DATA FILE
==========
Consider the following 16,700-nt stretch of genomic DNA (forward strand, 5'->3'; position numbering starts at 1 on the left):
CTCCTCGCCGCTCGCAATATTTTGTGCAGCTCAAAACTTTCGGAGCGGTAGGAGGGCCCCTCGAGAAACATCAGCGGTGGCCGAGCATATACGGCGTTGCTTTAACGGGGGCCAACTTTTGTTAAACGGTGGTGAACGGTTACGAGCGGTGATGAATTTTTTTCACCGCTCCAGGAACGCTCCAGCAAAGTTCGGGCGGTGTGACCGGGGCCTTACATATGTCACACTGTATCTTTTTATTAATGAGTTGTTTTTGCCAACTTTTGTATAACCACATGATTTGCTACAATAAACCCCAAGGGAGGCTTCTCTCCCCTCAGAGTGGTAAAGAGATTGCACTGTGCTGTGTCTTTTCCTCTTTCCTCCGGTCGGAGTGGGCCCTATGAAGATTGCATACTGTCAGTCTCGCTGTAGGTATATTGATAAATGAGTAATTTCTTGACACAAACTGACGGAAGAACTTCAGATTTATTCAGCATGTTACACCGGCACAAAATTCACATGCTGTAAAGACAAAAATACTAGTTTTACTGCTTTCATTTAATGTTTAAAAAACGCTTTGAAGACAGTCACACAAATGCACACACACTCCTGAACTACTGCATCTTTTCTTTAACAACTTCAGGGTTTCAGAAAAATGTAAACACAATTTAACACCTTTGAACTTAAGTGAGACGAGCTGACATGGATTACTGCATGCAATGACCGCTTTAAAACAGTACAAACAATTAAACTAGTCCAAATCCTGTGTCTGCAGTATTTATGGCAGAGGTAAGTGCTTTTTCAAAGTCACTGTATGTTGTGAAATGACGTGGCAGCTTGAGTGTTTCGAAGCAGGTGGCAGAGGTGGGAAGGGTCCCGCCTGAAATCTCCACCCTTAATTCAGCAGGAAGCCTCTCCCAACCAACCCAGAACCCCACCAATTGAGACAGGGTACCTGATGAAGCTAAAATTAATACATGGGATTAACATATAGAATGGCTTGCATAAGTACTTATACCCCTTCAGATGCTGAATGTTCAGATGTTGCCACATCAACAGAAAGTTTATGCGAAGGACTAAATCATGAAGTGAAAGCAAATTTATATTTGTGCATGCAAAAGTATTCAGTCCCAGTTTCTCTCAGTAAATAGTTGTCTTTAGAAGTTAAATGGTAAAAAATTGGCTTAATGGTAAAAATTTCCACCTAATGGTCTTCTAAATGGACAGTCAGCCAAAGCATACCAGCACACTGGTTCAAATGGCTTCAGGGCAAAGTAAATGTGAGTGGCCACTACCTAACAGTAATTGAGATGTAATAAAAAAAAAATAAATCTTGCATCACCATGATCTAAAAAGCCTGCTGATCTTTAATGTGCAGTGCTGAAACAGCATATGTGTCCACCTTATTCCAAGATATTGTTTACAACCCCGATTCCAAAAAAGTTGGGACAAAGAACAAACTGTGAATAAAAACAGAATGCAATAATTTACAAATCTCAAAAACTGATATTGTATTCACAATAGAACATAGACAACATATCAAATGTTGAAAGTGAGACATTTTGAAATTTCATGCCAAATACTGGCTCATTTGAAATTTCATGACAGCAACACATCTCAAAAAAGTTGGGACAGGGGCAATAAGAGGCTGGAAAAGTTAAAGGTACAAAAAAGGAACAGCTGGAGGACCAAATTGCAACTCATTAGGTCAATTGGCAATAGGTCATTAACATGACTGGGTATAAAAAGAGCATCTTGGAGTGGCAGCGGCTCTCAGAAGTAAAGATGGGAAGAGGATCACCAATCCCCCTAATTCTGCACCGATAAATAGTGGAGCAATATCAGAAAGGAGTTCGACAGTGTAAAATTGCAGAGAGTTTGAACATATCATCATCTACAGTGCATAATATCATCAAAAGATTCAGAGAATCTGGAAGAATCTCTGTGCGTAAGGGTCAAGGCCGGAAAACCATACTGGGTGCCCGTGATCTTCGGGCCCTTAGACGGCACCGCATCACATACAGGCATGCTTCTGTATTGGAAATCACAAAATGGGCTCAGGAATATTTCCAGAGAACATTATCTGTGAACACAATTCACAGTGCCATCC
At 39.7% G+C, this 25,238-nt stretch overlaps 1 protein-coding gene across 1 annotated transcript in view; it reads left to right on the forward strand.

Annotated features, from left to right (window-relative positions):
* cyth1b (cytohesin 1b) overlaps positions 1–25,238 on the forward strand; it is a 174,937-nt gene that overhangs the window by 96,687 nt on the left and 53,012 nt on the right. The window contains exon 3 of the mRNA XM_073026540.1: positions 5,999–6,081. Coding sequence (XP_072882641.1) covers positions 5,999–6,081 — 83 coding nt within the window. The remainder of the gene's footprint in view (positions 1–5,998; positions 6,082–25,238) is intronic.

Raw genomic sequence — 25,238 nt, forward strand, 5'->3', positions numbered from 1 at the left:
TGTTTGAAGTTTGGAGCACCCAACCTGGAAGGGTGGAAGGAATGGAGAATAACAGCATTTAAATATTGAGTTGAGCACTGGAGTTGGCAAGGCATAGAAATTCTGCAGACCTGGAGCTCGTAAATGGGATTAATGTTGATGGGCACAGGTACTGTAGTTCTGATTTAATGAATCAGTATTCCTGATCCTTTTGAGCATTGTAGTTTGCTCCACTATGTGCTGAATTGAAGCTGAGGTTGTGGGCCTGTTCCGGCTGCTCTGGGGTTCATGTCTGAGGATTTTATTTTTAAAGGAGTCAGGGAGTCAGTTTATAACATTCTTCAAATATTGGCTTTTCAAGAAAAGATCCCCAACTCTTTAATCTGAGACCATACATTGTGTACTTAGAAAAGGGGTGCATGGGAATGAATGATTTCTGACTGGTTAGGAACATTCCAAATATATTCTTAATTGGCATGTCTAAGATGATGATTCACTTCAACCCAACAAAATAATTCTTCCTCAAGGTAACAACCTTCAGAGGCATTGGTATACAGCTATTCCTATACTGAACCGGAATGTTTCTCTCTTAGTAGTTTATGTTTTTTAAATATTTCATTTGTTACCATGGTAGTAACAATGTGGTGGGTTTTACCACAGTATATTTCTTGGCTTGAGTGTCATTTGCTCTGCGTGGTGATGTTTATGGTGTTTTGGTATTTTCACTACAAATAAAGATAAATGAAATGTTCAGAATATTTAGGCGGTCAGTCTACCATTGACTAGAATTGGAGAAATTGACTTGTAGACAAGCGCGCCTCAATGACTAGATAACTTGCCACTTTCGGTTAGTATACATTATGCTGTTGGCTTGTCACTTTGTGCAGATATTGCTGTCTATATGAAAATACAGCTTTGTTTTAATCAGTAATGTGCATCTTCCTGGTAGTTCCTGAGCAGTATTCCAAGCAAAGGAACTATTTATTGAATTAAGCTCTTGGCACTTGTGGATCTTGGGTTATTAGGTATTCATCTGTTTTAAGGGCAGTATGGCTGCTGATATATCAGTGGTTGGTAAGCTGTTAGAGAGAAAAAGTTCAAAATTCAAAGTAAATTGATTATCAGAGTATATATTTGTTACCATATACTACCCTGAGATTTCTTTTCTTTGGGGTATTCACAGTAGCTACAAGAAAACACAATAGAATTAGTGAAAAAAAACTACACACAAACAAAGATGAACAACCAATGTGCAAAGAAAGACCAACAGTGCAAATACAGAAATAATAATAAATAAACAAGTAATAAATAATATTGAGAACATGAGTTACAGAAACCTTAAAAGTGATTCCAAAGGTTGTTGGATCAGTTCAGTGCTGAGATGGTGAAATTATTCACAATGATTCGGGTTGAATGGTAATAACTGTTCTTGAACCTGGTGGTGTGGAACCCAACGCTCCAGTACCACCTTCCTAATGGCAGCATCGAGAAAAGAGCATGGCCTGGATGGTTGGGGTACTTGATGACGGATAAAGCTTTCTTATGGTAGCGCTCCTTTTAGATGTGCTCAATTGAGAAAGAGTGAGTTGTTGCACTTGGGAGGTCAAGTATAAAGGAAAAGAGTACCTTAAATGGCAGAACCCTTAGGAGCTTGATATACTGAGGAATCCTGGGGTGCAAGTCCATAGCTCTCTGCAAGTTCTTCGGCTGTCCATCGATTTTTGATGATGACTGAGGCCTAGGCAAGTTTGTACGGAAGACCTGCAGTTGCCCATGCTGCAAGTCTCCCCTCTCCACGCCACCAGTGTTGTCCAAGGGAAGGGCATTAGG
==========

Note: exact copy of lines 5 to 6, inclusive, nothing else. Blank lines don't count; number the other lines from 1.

* cyth1b (cytohesin 1b) overlaps positions 1–25,238 on the forward strand; it is a 174,937-nt gene that overhangs the window by 96,687 nt on the left and 53,012 nt on the right. The window contains exon 3 of the mRNA XM_073026540.1: positions 5,999–6,081. Coding sequence (XP_072882641.1) covers positions 5,999–6,081 — 83 coding nt within the window. The remainder of the gene's footprint in view (positions 1–5,998; positions 6,082–25,238) is intronic.

Raw genomic sequence — 25,238 nt, forward strand, 5'->3', positions numbered from 1 at the left: